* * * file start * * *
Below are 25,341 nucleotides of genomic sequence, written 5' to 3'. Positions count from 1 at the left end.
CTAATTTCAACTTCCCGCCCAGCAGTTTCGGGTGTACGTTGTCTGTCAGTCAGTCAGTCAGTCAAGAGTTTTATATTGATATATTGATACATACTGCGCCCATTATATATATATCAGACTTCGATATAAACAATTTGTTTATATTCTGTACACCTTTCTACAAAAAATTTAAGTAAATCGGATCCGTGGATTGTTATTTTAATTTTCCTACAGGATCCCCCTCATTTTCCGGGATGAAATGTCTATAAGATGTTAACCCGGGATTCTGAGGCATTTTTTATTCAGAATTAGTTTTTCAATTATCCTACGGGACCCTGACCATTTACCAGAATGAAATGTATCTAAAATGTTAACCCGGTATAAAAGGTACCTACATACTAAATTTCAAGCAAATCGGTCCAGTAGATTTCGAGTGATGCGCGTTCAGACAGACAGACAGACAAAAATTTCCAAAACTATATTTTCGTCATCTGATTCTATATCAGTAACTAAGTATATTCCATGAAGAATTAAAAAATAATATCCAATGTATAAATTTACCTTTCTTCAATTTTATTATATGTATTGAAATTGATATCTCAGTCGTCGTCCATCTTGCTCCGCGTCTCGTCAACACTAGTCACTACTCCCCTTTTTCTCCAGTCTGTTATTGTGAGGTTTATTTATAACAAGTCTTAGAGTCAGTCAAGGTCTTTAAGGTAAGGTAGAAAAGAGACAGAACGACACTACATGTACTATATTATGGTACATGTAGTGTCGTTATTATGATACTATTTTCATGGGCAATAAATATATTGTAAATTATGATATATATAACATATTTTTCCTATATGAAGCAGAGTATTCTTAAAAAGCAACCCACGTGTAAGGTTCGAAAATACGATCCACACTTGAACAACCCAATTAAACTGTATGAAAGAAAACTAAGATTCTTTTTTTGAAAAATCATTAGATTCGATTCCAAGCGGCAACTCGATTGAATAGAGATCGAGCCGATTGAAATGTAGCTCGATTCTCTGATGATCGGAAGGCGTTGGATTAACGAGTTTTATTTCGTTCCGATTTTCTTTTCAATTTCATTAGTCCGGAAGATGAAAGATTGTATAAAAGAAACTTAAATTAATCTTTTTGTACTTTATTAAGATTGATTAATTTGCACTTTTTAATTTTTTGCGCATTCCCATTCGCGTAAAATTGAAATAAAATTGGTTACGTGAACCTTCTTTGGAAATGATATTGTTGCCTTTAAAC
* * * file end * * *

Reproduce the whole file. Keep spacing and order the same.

Below are 25,341 nucleotides of genomic sequence, written 5' to 3'. Positions count from 1 at the left end.
CTAATTTCAACTTCCCGCCCAGCAGTTTCGGGTGTACGTTGTCTGTCAGTCAGTCAGTCAGTCAAGAGTTTTATATTGATATATTGATACATACTGCGCCCATTATATATATATCAGACTTCGATATAAACAATTTGTTTATATTCTGTACACCTTTCTACAAAAAATTTAAGTAAATCGGATCCGTGGATTGTTATTTTAATTTTCCTACAGGATCCCCCTCATTTTCCGGGATGAAATGTCTATAAGATGTTAACCCGGGATTCTGAGGCATTTTTTATTCAGAATTAGTTTTTCAATTATCCTACGGGACCCTGACCATTTACCAGAATGAAATGTATCTAAAATGTTAACCCGGTATAAAAGGTACCTACATACTAAATTTCAAGCAAATCGGTCCAGTAGATTTCGAGTGATGCGCGTTCAGACAGACAGACAGACAAAAATTTCCAAAACTATATTTTCGTCATCTGATTCTATATCAGTAACTAAGTATATTCCATGAAGAATTAAAAAATAATATCCAATGTATAAATTTACCTTTCTTCAATTTTATTATATGTATTGAAATTGATATCTCAGTCGTCGTCCATCTTGCTCCGCGTCTCGTCAACACTAGTCACTACTCCCCTTTTTCTCCAGTCTGTTATTGTGAGGTTTATTTATAACAAGTCTTAGAGTCAGTCAAGGTCTTTAAGGTAAGGTAGAAAAGAGACAGAACGACACTACATGTACTATATTATGGTACATGTAGTGTCGTTATTATGATACTATTTTCATGGGCAATAAATATATTGTAAATTATGATATATATAACATATTTTTCCTATATGAAGCAGAGTATTCTTAAAAAGCAACCCACGTGTAAGGTTCGAAAATACGATCCACACTTGAACAACCCAATTAAACTGTATGAAAGAAAACTAAGATTCTTTTTTTGAAAAATCATTAGATTCGATTCCAAGCGGCAACTCGATTGAATAGAGATCGAGCCGATTGAAATGTAGCTCGATTCTCTGATGATCGGAAGGCGTTGGATTAACGAGTTTTATTTCGTTCCGATTTTCTTTTCAATTTCATTAGTCCGGAAGATGAAAGATTGTATAAAAGAAACTTAAATTAATCTTTTTGTACTTTATTAAGATTGATTAATTTGCACTTTTTAATTTTTTGCGCATTCCCATTCGCGTAAAATTGAAATAAAATTGGTTACGTGAACCTTCTTTGGAAATGATATTGTTGCCTTTAAAC